Use this ADHD Behavioral Checklist to keep track of a child’s ADHD symptoms.

Book Excerpt from the ADHD e-BOOK

© Martin L Kutscher, MD.
May copy for patient use.

Child’s Name:
Please rate the severity of each problem listed.
(0)none (1)slight (2)moderate (3)major
Your Name:
Subject (if teacher):
Please add comments below!
Symptom DescriptionDay 1Day 2Day 3Day 4Day 5Day 6Day 7
Trouble attending to work that child understands well
Trouble attending to work that child understands poorly
Impulsive (trouble waiting turn, blurts out answers)
Hyperactive (fidgity, trouble staying seated)
Homework not handed in
Inconsistent work and effort
Poor sense of time
Does not seem to talk through problems
Easily overwhelmed
Blows up easily
Trouble switching activities
Hyper-focused at times
Poor handwriting
Certain academic tasks seem difficult (specifiy)
Seems deliberately spiteful, cruel or annoying
Anxious, edgy, stressed or painfully worried
Obsessive thoughts or fears; perseverative rituals
Irritated for hours or days on end (not just frequent, brief blow-ups)
Depressed, sad, or unhappy
Extensive mood swings
Tics: repetitive movements or noises
Poor eye contact
Does not catch on to social cues
Limited range of interests and interactions
Unusual sensitivity to sounds, touch, textures, movement or taste
Coordination difficulties
Other (specify)

If the child is on medication, please answer the following questions:

  1. Can you tell when the child is on medication or not?
  2. Does the medication work consistently throughout the day?
  3. Does the child appear to be on too much or too little medication?

Excerpts from Chapter 9: For Kids to Read
(“Hey, What Happened to My Brakes?”)

Imagine this: A kid is on a bicycle speeding downhill. The world is whizzing by. He needs to avoid holes in the pavement. The road is curving. The wind buzzes in his ear, and makes his eyes tear.

Suddenly, there are rocks in the road. He goes to put on the brakes—but they don’t work!! As the bike speeds downhill, just staying on it seems overwhelming. Too many obstacles call for the rider’s attention. So much seems out of control. Who has time to pay attention to the huge truck coming up?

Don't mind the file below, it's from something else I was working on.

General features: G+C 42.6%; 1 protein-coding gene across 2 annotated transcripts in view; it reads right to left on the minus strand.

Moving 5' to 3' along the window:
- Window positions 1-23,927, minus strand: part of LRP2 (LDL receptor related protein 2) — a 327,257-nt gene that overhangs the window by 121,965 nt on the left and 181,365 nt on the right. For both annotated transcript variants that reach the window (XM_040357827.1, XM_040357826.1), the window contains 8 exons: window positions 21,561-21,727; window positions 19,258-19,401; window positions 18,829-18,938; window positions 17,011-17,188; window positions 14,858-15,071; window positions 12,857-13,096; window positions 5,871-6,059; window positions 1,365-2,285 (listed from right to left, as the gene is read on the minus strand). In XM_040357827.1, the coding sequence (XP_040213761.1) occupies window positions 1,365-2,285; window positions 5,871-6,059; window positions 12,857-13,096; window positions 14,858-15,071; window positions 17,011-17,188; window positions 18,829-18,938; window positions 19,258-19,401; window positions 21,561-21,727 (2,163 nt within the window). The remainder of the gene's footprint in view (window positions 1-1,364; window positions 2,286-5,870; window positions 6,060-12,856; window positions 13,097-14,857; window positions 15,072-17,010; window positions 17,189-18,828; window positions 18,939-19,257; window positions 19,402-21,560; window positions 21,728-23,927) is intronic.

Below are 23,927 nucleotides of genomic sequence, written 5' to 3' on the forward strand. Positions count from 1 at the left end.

That’s the life of someone with Attention Deficit Hyperactivity Disorder (ADHD). It all comes from difficulty “Putting on the Brakes,” to borrow the title of a book by Patricia Quinn and Judith Stern.

Here’s what’s happening. Your brain’s “boss” is located just behind your forehead. These frontal lobes figure out where you want to go, and the individual steps of how to get there. Like any boss, a large part of their job is saying “no.” For example, parents are supposed to be the boss in the house. Think how often their job is to say “no.” They’re always saying things like, “Susan, do not have a fifth scoop of ice-cream,” or “Bob, stop playing Nintendo so that you can do your homework,” or “Jill, don’t stay out past 10PM.” Unless something puts brakes on our actions, we would spin out of control.

Well, at least that is how it is supposed to work. Dr. Russell Barkley explains that for ADHD people, the front part of their brains—the boss—doesn’t do a good job of putting on the brakes. This means that these people may:

  • Have trouble putting brakes on distractions. Their minds are pulled off the main topic by any competing action. This leads to the “Attention Deficit” of ADHD.
  • Have trouble sitting still rather than checking out those distractions. This leads to the “Hyperactivity” of ADHD.
  • Have trouble putting brakes on any thought that comes into their minds. There is trouble putting brakes on frustrations and over-reactions. This leads to “impulsivity.” Note: in current terminology, there is no such classification as “ADD.” If you are inattentive but not hyperactive, then the correct “label” is “ADHD of the Primarily Inattentive Type.”

No wonder things go out of control so often!

Download Dr. Kutscher’s entire ADHD e-BOOK here!